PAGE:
It wasn't that long ago that Chet Flippo began his entry on Dolly Parton in "Country On Compact Disc" by noting that "if there is a country artist more ill served by her CD inventory than is Dolly Parton, no name comes immediately to mind." Fortunately, reissues go some distance in addressing the problem, revealing both the strengths and weaknesses of the Country Music Hall Of Famer's career during the pivotal decade of the 1970's.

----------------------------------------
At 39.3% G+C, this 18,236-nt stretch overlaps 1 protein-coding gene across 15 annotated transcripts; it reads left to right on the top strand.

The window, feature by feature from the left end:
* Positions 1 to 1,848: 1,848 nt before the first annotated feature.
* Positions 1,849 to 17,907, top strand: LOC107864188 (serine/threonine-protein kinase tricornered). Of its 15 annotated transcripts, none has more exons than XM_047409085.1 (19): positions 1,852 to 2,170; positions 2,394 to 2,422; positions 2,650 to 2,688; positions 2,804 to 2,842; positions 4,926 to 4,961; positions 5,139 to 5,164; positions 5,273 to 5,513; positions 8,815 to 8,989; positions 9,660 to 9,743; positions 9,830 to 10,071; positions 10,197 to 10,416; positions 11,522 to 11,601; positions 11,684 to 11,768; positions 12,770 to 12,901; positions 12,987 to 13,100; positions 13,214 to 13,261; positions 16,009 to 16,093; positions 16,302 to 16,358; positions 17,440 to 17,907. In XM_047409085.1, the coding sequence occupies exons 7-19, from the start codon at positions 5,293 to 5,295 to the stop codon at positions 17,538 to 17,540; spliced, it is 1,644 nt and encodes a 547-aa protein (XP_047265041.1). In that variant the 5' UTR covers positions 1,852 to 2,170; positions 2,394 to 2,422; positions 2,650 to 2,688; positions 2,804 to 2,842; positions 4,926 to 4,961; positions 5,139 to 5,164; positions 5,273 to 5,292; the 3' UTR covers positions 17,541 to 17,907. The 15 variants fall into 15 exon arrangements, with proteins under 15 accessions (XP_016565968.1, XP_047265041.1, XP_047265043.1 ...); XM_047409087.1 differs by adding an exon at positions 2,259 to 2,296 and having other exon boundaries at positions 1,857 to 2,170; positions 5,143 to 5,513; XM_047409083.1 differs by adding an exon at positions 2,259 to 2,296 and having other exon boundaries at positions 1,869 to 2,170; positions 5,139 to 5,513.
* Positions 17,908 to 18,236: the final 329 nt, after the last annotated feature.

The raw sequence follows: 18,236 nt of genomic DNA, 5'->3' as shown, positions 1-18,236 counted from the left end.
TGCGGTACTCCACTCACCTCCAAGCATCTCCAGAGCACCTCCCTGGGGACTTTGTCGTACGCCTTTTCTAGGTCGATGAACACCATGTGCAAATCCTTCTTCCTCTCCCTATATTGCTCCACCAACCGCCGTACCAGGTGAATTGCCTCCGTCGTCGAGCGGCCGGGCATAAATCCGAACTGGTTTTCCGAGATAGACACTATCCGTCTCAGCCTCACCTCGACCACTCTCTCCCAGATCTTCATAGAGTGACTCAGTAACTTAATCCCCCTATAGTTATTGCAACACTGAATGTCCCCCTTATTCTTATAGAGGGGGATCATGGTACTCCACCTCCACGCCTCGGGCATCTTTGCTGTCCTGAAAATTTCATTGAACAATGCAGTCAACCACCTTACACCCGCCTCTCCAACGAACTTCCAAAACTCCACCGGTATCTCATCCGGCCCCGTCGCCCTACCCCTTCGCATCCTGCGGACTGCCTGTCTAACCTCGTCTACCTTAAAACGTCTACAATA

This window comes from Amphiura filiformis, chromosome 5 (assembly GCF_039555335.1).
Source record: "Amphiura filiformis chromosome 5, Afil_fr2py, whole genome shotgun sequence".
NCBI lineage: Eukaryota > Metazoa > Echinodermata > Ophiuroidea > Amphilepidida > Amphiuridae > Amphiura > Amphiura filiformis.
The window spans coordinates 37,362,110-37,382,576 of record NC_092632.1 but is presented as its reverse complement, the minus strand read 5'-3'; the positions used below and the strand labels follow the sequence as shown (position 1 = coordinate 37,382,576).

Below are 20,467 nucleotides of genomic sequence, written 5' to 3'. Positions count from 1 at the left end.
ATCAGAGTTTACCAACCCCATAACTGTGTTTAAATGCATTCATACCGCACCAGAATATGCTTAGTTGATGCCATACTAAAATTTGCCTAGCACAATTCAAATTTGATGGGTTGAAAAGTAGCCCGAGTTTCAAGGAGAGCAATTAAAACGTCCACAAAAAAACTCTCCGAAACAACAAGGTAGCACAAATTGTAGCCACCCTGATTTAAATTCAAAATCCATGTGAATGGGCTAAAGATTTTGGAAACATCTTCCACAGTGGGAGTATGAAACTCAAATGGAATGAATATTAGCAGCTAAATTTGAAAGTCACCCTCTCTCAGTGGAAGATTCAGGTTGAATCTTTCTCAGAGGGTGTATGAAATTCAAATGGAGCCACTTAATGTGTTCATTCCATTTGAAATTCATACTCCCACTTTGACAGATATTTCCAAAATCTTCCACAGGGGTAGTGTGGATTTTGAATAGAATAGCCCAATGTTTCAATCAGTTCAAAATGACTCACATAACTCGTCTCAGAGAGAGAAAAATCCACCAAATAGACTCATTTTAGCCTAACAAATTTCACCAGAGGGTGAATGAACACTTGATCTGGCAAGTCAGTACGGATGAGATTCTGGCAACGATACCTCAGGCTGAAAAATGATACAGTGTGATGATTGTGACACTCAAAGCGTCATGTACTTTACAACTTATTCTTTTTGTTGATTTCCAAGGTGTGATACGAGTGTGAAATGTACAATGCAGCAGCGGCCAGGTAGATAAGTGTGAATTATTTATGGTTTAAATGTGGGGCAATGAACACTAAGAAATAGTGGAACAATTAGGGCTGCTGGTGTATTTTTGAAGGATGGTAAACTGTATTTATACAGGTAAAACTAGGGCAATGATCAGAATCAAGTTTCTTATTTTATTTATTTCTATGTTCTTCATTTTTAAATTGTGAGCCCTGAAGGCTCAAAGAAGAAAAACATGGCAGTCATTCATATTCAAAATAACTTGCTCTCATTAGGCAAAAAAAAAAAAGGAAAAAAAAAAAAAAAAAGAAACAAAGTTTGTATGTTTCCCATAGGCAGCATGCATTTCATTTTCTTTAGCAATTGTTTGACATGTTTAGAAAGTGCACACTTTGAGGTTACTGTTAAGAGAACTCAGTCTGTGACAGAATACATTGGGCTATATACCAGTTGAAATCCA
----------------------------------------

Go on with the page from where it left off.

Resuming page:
"Coat Of Many Colors" (1971) showed a young woman emerging from the shadow of a better known musical and business partner to reveal a strikingly individual voice and a no less unique approach to songwriting. More than half of the songs here were written by Parton, including the title track, a classic, candid account of childhood poverty wrapped in Biblical allusion. Her voice was up front and intimate-sounding, even when she turned it loose on the high notes and the production was often spare and restrained, nicely framing songs that retained the simplicity of traditional country even as they addressed unusual subjects or offered twists on common ones. Though her writing and more than occasional instrumental touches showed she listened to more than just country, this was obviously conceived of and marketed as an album for a country audience.